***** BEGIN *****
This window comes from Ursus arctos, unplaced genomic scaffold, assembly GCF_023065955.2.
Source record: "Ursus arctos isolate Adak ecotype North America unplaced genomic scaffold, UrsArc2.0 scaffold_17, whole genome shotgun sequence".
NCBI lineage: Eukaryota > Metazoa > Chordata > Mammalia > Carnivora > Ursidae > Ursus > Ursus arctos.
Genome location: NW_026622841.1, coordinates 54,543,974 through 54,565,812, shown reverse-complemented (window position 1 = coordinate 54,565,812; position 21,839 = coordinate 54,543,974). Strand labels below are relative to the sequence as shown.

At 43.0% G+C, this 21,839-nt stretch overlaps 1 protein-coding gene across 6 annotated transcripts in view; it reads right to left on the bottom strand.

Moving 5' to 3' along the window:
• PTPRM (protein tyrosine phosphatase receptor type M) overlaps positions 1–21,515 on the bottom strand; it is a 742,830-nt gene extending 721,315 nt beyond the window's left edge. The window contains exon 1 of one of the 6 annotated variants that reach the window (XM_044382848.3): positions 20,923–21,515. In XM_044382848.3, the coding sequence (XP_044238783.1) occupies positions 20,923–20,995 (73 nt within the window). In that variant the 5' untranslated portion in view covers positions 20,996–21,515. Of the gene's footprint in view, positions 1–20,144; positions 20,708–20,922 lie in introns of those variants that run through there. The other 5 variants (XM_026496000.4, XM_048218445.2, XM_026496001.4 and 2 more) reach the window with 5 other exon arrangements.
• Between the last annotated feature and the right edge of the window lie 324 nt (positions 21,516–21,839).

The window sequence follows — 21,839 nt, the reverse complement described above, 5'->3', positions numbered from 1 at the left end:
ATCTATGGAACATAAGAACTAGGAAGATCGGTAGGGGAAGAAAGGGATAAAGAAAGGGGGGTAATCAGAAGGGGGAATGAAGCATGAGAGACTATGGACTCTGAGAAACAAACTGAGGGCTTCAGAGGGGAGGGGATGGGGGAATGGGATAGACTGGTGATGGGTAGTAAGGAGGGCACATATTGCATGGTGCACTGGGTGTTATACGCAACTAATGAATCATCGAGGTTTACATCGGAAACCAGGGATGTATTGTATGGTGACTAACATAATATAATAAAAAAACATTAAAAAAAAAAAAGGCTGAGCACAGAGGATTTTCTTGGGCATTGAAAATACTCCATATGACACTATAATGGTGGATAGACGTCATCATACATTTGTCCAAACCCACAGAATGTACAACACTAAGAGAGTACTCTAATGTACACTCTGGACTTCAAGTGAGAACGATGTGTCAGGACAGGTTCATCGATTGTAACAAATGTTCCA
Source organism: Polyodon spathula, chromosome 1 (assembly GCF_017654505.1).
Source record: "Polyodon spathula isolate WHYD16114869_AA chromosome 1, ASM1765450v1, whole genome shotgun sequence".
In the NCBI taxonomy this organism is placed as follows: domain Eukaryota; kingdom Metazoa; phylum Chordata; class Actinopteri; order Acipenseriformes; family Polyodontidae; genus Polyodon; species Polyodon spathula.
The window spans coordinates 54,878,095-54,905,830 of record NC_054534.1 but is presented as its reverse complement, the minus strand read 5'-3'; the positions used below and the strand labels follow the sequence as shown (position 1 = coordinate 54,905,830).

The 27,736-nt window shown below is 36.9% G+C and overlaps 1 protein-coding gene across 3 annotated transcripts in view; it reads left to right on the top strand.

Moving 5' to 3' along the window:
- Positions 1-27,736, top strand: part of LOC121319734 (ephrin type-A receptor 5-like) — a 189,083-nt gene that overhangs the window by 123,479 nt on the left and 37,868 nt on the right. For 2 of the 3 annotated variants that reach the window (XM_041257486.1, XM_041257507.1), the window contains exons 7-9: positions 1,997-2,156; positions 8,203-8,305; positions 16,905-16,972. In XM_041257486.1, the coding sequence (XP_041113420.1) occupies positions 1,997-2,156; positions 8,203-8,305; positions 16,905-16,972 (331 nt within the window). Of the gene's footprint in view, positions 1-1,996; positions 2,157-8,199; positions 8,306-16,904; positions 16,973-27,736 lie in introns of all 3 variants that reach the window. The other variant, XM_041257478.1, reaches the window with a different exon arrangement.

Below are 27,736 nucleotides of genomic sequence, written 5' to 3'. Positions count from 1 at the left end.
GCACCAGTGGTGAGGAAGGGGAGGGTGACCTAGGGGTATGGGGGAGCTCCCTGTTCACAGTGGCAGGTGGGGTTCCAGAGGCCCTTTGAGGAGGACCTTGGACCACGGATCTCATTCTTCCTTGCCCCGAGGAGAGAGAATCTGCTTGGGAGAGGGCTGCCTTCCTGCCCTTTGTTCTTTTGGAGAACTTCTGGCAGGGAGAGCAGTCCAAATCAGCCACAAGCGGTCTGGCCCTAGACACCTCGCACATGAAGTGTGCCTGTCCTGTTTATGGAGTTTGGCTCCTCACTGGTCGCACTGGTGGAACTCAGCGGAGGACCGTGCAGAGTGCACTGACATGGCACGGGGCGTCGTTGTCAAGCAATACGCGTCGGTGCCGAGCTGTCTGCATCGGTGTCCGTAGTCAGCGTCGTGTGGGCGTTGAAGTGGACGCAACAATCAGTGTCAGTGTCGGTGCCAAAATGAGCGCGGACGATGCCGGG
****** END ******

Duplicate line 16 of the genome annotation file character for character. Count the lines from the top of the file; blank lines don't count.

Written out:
Moving 5' to 3' along the window: